Friday, May 13, 2011

East Africa: Locals await compensation over power lines

Locals await compensation over power lines

Written by Samuel Nabwiiso
Wednesday, 11 May 2011 19:40
Tension is rising over East Africa�s biggest interconnection power
project with some tenants living along the proposed pathway for the
transmission lines saying they have no plans of evacuating unless they
are compensated.

And should their pleas fall on deaf ears, the tenants say they will
seek legal action, preferably sue the government.

�UETCL [Uganda Electricity Transmission Company Limited] surveyed our
land and we hoped that payment will be effected soon after the
exercise. But up to date no communication has been delivered from the
power company and some of our local people are worried that their land
may be taken forcefully, since the power lines projects are about to
commence,� said Lawrence Owor of Iyolwa sub-county, Tororo.

Nile Equatorial Lakes Subsidiary Action Programme (NELSAP), an arm of
the Nile Basin Initiative, is spearheading the Power Interconnection
Project, which will see transmission lines linking Kenya, Uganda,
Rwanda, Burundi and the eastern Democratic Republic of Congo.

The project�s aim is to increase access of electricity in the rural
areas, and bring down the cost of power, which remains one of the
biggest bottlenecks to business in East Africa. About 12% of Ugandans
have access to electricity, by far a small figure compared to say
Kenya, which is over 20%.

Grania Rosette Rubomboras, the Regional Interconnection Power Project
Manager, said funding amounting to $354 million has been secured from
the African Development Bank (AfDB). Japan Technical Cooperation
(JICA), Germany and the Netherlands. The Government of Netherlands
contributed approximately $385 million.

The projects, to be completed in 2014, will evacuate power from
hydropower generation facilities like the Bujagali (250MW) Ruzizi IV
(145 MW) and (205MW) Lake Kivu methane gas (300MW), Rusimo (80MW),
Isimba (100MW) and Karuma (700MW).

The projects shall be subjected to Environment Impact Assessment (EIA)
and Resettlement Action Plan (RAP) in the respective countries.
Compensation for property, crops and cultural sites is estimated to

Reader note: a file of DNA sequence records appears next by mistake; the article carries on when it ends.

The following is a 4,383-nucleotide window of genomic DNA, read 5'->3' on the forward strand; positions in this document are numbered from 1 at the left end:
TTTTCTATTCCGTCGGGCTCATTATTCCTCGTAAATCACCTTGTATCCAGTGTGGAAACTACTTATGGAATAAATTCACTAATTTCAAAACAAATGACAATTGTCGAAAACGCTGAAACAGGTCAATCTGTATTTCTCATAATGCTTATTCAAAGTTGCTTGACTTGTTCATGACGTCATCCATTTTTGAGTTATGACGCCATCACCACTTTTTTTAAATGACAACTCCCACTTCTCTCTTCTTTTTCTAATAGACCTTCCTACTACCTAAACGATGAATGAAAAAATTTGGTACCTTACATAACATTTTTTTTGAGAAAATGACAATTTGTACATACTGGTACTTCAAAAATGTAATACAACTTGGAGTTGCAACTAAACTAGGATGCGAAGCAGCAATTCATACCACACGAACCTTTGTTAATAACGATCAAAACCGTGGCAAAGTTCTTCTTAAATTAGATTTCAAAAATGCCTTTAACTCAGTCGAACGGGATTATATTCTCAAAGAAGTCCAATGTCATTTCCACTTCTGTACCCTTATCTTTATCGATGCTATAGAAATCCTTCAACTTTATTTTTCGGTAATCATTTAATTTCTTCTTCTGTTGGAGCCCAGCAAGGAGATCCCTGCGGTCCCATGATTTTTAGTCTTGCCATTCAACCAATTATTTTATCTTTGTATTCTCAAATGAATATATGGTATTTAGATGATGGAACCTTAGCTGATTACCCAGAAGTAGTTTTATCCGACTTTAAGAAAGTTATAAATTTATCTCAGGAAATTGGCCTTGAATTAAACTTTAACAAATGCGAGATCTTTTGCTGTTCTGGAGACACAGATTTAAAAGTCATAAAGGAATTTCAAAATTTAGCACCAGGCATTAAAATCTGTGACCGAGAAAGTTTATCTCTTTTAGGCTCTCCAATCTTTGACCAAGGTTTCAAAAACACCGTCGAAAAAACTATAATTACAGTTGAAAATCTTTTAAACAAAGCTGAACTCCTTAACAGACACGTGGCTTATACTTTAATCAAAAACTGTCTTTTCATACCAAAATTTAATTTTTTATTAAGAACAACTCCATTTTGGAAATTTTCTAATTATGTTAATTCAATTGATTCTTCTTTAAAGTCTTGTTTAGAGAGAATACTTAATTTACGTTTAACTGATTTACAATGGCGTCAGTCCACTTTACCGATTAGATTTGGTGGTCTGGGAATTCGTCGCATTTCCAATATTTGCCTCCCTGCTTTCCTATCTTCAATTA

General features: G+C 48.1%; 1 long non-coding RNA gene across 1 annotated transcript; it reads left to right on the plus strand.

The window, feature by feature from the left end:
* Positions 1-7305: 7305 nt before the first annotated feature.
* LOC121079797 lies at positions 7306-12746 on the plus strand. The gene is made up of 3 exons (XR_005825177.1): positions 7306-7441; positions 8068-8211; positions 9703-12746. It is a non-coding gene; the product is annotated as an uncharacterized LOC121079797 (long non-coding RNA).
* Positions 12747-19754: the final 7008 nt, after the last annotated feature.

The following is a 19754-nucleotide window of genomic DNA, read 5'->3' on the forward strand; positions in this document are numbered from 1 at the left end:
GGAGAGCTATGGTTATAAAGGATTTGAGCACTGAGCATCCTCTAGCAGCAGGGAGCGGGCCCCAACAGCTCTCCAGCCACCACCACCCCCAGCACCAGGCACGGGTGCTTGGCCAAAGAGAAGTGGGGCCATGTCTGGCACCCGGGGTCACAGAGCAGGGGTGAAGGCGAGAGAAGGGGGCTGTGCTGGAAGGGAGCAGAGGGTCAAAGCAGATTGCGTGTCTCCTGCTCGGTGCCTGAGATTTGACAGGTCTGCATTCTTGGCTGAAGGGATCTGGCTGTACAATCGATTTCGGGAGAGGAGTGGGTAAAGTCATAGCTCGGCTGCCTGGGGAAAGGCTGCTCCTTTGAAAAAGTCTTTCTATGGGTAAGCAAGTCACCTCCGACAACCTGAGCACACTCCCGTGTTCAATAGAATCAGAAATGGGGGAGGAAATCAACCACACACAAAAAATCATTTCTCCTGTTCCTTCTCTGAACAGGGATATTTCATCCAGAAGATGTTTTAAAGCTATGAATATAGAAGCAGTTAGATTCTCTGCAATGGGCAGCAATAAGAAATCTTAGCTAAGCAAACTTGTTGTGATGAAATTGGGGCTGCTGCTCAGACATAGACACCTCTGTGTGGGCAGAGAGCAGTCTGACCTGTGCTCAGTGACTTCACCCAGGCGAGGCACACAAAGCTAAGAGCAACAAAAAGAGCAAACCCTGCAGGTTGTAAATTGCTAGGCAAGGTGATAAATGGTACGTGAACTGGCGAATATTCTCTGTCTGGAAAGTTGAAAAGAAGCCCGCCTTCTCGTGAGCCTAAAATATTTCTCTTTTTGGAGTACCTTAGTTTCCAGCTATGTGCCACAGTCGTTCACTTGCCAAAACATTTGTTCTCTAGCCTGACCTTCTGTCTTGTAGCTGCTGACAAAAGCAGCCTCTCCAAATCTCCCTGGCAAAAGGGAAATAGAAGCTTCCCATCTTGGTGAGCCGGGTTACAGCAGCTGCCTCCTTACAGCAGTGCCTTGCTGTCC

cost Uganda $128.1 million.

In drawing up the names to be compensated, Owor says some locals
questioned the level of transparency; something he says has already
provoked acrimony among the locals. He pointed out that the exercise
by the contractor Power Networks on behalf of UETCL was �not
transparent because the local people were denied the chance to
contract their personal surveyors�, possibly to get to the true value.

Owor was speaking at a forum organized by the Nile Basin Discourse
forum, a civil society net work in the Nile basin countries, at
Imperial Royale hotel to assess the progress of the project. Speaking
at the event, Vincent Mujuni Kyamadidi, the MP-elect for Rwampara
county in Mbarara, asked UETCL to quickly pay off locals from his

UETCL Public Relations Officer Kenneth Otim said the company shall pay
all the persons affected by both the Mbarara-Mirama and Bujagali -
Tororo regional interconnection lines once the Resettlement Action
Plan (RAP) reports submitted to the Chief Government Valuer (CGV) are

�The process of compensating people for their property is through a
process from evaluation, report writing, submission to the CGV and the
disclosures. UETCL has received the RAP report for the Bujagali-Tororo-
Lessos line from the CGV and very soon we shall embark on the group
and internal disclosure processes for effective compensation,� he said.

UETCL will own the Right of Way after compensation. The compensation
period is estimated to last June 2011 to June 2012.

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